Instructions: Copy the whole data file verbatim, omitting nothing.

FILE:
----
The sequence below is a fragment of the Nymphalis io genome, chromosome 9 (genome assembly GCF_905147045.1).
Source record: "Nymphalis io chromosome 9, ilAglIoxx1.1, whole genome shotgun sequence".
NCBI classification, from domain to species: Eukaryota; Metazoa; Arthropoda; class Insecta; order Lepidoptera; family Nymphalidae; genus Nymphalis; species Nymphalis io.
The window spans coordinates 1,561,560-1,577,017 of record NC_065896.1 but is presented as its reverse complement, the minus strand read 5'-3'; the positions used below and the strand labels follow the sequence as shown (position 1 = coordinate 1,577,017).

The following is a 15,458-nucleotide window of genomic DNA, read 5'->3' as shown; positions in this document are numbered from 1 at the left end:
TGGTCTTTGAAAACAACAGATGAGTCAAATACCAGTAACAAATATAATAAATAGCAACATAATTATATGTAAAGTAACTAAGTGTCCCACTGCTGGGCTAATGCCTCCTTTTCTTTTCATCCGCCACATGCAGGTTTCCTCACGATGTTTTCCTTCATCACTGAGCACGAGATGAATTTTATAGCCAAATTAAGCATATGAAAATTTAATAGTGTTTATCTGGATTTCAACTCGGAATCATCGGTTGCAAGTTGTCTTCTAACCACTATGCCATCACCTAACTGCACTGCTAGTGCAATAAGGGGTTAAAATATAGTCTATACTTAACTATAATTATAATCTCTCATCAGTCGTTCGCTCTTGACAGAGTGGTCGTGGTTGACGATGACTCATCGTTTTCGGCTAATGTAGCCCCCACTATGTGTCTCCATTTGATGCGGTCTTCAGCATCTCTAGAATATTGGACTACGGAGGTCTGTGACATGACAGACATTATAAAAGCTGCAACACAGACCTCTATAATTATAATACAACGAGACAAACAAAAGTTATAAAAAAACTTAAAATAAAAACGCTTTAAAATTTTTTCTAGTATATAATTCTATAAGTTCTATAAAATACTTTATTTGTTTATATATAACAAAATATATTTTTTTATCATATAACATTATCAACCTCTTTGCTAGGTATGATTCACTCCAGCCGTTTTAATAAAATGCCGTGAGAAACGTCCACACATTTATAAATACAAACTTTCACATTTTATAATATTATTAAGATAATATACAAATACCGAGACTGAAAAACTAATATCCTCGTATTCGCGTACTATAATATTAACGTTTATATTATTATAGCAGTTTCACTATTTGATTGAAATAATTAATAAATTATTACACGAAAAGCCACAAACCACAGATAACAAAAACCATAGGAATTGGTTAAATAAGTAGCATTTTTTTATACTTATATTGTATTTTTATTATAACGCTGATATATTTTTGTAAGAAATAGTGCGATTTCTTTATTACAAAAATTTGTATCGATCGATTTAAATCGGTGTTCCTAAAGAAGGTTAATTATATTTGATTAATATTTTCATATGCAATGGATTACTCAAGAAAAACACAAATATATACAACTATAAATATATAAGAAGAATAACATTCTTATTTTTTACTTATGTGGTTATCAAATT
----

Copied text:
The sequence below is a fragment of the Nymphalis io genome, chromosome 9 (genome assembly GCF_905147045.1).
Source record: "Nymphalis io chromosome 9, ilAglIoxx1.1, whole genome shotgun sequence".
NCBI classification, from domain to species: Eukaryota; Metazoa; Arthropoda; class Insecta; order Lepidoptera; family Nymphalidae; genus Nymphalis; species Nymphalis io.
The window spans coordinates 1,561,560-1,577,017 of record NC_065896.1 but is presented as its reverse complement, the minus strand read 5'-3'; the positions used below and the strand labels follow the sequence as shown (position 1 = coordinate 1,577,017).

The following is a 15,458-nucleotide window of genomic DNA, read 5'->3' as shown; positions in this document are numbered from 1 at the left end:
TGGTCTTTGAAAACAACAGATGAGTCAAATACCAGTAACAAATATAATAAATAGCAACATAATTATATGTAAAGTAACTAAGTGTCCCACTGCTGGGCTAATGCCTCCTTTTCTTTTCATCCGCCACATGCAGGTTTCCTCACGATGTTTTCCTTCATCACTGAGCACGAGATGAATTTTATAGCCAAATTAAGCATATGAAAATTTAATAGTGTTTATCTGGATTTCAACTCGGAATCATCGGTTGCAAGTTGTCTTCTAACCACTATGCCATCACCTAACTGCACTGCTAGTGCAATAAGGGGTTAAAATATAGTCTATACTTAACTATAATTATAATCTCTCATCAGTCGTTCGCTCTTGACAGAGTGGTCGTGGTTGACGATGACTCATCGTTTTCGGCTAATGTAGCCCCCACTATGTGTCTCCATTTGATGCGGTCTTCAGCATCTCTAGAATATTGGACTACGGAGGTCTGTGACATGACAGACATTATAAAAGCTGCAACACAGACCTCTATAATTATAATACAACGAGACAAACAAAAGTTATAAAAAAACTTAAAATAAAAACGCTTTAAAATTTTTTCTAGTATATAATTCTATAAGTTCTATAAAATACTTTATTTGTTTATATATAACAAAATATATTTTTTTATCATATAACATTATCAACCTCTTTGCTAGGTATGATTCACTCCAGCCGTTTTAATAAAATGCCGTGAGAAACGTCCACACATTTATAAATACAAACTTTCACATTTTATAATATTATTAAGATAATATACAAATACCGAGACTGAAAAACTAATATCCTCGTATTCGCGTACTATAATATTAACGTTTATATTATTATAGCAGTTTCACTATTTGATTGAAATAATTAATAAATTATTACACGAAAAGCCACAAACCACAGATAACAAAAACCATAGGAATTGGTTAAATAAGTAGCATTTTTTTATACTTATATTGTATTTTTATTATAACGCTGATATATTTTTGTAAGAAATAGTGCGATTTCTTTATTACAAAAATTTGTATCGATCGATTTAAATCGGTGTTCCTAAAGAAGGTTAATTATATTTGATTAATATTTTCATATGCAATGGATTACTCAAGAAAAACACAAATATATACAACTATAAATATATAAGAAGAATAACATTCTTATTTTTTACTTATGTGGTTATCAAATT